The strike announced by water tanker operators was finally called off after talks with the state government on Wednesday night, but the protest that went on for three days showed how dependent the city is on this chain of supply to continue with its routine. The commercial establishments in particular were hit hard, as they are completely dependent on private tankers for water supply.
The unexpected water scarcity brought about by the strike – which worsened after the packaged drinking water plants joined them – also sent the city residents into a panic mode, forcing them to scramble for drinking water cans in the midst of Pooja holidays. Much to their relief, however, the packaged drinking water companies too withdrew from the strike on Wednesday evening following talks.
Earlier in the day, the strike had forced more than 50 per cent of the nearly 10,000 hotels in the city to remain closed, said M Ravi, president of Chennai Hotels Association. The number would have gone much higher in the coming days if the government failed to find a solution. “We cannot run hotels without water supply,” he added. The association representatives had met Municipal Administration Minister S P Velumani on Tuesday evening seeking steps to end the strike.
With no water to clean vessels or even cook, many hotels were forced to down shutters; some of the owners kept a board explaining the reason for the closure. “Almost all customers prefer packaged water to Metro Water,” a hotel owner near Kodambakkam explaining why they were forced to remain closed.
Although the protest was against the restrictions imposed by Madras High Court on tapping groundwater, those dependent on tanker water, mostly hotel owners, apartment dwellers, private companies, and lodges, alleged that it was the failure of Chennai Metropolitan Water Supply and Sewerage Board (CMWSSB) in providing required water supply to commercial establishments that has put them in a quandary.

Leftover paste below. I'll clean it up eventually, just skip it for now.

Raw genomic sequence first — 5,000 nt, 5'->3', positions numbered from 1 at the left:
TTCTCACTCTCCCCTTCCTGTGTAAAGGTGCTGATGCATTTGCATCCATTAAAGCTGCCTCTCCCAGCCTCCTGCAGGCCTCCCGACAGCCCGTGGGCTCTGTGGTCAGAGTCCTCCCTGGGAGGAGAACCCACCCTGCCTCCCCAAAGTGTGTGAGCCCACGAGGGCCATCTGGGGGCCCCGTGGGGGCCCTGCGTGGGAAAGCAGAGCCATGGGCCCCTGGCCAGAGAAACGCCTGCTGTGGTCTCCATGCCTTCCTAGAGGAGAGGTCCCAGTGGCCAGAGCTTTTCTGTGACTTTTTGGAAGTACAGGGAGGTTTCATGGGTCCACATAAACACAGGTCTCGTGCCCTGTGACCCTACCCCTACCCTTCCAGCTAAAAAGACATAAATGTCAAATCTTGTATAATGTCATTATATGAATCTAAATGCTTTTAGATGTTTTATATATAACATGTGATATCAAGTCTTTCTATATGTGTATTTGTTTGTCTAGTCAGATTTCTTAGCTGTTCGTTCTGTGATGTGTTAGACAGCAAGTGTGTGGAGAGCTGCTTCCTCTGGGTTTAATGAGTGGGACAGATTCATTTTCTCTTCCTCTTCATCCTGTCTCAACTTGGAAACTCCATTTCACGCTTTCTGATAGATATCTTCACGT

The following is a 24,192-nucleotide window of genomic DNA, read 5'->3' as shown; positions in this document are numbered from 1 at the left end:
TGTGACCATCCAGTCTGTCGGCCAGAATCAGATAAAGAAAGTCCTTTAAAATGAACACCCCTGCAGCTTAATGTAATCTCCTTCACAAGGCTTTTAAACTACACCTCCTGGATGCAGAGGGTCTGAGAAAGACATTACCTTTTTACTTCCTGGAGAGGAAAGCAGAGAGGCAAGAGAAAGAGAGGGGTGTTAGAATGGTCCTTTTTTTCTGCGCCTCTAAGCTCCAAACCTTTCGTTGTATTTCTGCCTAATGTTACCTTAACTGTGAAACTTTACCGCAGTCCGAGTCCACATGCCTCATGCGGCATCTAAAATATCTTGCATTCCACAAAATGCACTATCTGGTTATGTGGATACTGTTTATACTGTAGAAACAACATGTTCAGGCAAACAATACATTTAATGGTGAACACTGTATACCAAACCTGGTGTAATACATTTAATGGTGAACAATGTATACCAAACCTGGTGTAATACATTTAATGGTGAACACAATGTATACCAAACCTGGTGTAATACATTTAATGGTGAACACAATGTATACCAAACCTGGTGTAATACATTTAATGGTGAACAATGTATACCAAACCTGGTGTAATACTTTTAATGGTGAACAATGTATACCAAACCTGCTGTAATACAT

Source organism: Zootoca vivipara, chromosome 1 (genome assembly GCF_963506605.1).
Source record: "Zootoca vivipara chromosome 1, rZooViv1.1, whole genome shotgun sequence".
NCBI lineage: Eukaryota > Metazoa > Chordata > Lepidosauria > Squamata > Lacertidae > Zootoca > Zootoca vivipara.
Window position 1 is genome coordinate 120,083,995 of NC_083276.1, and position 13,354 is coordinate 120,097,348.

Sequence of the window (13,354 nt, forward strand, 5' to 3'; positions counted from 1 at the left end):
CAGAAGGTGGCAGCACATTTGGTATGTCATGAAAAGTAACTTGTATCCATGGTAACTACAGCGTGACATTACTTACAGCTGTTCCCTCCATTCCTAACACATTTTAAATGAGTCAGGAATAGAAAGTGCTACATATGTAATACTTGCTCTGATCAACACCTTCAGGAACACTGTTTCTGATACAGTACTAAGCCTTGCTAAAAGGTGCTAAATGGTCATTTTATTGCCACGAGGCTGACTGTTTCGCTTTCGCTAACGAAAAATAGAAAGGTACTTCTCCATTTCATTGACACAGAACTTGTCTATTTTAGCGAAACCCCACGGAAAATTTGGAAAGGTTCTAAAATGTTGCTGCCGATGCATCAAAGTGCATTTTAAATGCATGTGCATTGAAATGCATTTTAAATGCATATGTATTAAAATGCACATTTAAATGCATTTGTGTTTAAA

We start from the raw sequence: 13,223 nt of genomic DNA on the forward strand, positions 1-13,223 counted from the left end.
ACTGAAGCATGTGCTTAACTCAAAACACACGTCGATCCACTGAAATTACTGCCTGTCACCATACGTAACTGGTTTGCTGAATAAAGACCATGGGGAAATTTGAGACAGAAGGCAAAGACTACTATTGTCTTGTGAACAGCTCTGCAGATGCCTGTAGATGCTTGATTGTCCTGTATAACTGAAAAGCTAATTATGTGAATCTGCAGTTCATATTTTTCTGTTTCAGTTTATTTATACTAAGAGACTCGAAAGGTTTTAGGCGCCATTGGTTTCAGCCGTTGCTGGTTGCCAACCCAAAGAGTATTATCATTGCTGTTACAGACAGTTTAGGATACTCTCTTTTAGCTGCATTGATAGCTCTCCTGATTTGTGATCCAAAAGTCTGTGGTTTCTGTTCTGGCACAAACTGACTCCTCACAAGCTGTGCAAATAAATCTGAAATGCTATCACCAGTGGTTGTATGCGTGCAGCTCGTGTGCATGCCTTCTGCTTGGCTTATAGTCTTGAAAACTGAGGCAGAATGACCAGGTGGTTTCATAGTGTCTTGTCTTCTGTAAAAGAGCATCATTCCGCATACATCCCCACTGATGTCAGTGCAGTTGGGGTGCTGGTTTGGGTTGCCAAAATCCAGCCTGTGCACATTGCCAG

Private water tankers alone supply nearly one crore litres of water to the city, which is mostly drawn from Tiruvallur and Kancheepuram districts. “For the last three to five years, Metro Water failed to supply sufficient water to hotels. We could not cook using the water they supply due to high chlorine content. Because of this, we are buying packaged drinking water and tanker water,” Ravi added.
Many lodges had stopped new bookings and were serving only those who had booked rooms in advance. “Apart from restaurants and small lodges, even luxury hotels too were affected, and rooms were kept vacant. Big jewellery shops and textile shops have also been affected due to water scarcity, and were struggling to provide water to their employees and customers,” Ravi added.
Metro Water arrangements insufficient, say consumers
Though the Chennai Metropolitan Water Supply and Sewerage Board (CMWSSB) have stepped in to manage the situation, consumers opined that the measures that they have taken would not suffice. “Metro Water has made arrangements to supply tanker water from its filling stations on payment. But it will not help most of the hotels, as not all hotel owners have tankers. Only 10 per cent of hotels have own lorries,” M Ravi, president of Chennai Hotels Association, said.
Owners of packaged water units divided
After creating widespread concern among the residents with their decision to join the water tanker operators’ protest, the packaged drinking water association called off their strike after talks with the government on Wednesday evening.
But, even before it became a unanimous decision, the rift within was clear when a section of firms announced that they would continue to supply bubble top water cans. Claiming that only 50 to 60 of the total 400 firms in Chennai, Tiruvallur, Kancheepuram districts were on strike, M S Elangeshwaran of Tamil Nadu Packaged Drinking Water Manufacturers Association said the remaining units were functioning.
“We will go for an appeal against the court order and demand the government to revise the norms for tapping groundwater,” he added. The association, Elangeshwaran added, had decided to stay away from the protest in view of the pooja festival. “We do not want to cause trouble for the residents who are celebrating the festival.”